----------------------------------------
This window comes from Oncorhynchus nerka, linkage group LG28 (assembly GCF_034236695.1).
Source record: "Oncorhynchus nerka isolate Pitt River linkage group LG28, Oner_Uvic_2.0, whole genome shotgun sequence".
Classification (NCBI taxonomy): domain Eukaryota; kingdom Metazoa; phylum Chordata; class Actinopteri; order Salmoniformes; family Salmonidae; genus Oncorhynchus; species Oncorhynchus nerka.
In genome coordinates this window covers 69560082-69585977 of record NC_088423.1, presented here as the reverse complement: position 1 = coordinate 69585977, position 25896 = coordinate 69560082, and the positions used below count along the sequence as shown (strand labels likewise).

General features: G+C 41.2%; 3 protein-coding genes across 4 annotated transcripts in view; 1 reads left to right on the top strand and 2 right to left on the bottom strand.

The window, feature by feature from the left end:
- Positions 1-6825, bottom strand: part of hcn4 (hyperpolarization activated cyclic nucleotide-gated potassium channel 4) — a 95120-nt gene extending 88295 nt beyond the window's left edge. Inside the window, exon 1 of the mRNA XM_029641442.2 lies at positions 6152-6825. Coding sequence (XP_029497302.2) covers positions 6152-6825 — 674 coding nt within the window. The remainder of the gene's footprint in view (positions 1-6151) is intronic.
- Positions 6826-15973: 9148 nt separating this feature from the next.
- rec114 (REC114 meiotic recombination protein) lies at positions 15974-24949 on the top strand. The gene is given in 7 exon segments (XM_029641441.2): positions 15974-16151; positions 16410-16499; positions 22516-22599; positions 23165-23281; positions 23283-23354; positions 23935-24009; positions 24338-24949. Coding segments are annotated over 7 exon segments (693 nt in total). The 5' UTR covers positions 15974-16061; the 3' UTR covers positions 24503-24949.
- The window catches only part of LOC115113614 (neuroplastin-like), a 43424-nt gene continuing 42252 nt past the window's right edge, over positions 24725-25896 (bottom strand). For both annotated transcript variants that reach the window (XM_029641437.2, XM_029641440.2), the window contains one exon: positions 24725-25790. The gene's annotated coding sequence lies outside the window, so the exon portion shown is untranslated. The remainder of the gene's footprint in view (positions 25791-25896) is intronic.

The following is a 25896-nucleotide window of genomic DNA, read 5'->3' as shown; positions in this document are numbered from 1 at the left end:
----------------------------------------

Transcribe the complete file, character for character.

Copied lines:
This window comes from Oncorhynchus nerka, linkage group LG28 (assembly GCF_034236695.1).
Source record: "Oncorhynchus nerka isolate Pitt River linkage group LG28, Oner_Uvic_2.0, whole genome shotgun sequence".
Classification (NCBI taxonomy): domain Eukaryota; kingdom Metazoa; phylum Chordata; class Actinopteri; order Salmoniformes; family Salmonidae; genus Oncorhynchus; species Oncorhynchus nerka.
In genome coordinates this window covers 69560082-69585977 of record NC_088423.1, presented here as the reverse complement: position 1 = coordinate 69585977, position 25896 = coordinate 69560082, and the positions used below count along the sequence as shown (strand labels likewise).

General features: G+C 41.2%; 3 protein-coding genes across 4 annotated transcripts in view; 1 reads left to right on the top strand and 2 right to left on the bottom strand.

The window, feature by feature from the left end:
- Positions 1-6825, bottom strand: part of hcn4 (hyperpolarization activated cyclic nucleotide-gated potassium channel 4) — a 95120-nt gene extending 88295 nt beyond the window's left edge. Inside the window, exon 1 of the mRNA XM_029641442.2 lies at positions 6152-6825. Coding sequence (XP_029497302.2) covers positions 6152-6825 — 674 coding nt within the window. The remainder of the gene's footprint in view (positions 1-6151) is intronic.
- Positions 6826-15973: 9148 nt separating this feature from the next.
- rec114 (REC114 meiotic recombination protein) lies at positions 15974-24949 on the top strand. The gene is given in 7 exon segments (XM_029641441.2): positions 15974-16151; positions 16410-16499; positions 22516-22599; positions 23165-23281; positions 23283-23354; positions 23935-24009; positions 24338-24949. Coding segments are annotated over 7 exon segments (693 nt in total). The 5' UTR covers positions 15974-16061; the 3' UTR covers positions 24503-24949.
- The window catches only part of LOC115113614 (neuroplastin-like), a 43424-nt gene continuing 42252 nt past the window's right edge, over positions 24725-25896 (bottom strand). For both annotated transcript variants that reach the window (XM_029641437.2, XM_029641440.2), the window contains one exon: positions 24725-25790. The gene's annotated coding sequence lies outside the window, so the exon portion shown is untranslated. The remainder of the gene's footprint in view (positions 25791-25896) is intronic.

The following is a 25896-nucleotide window of genomic DNA, read 5'->3' as shown; positions in this document are numbered from 1 at the left end: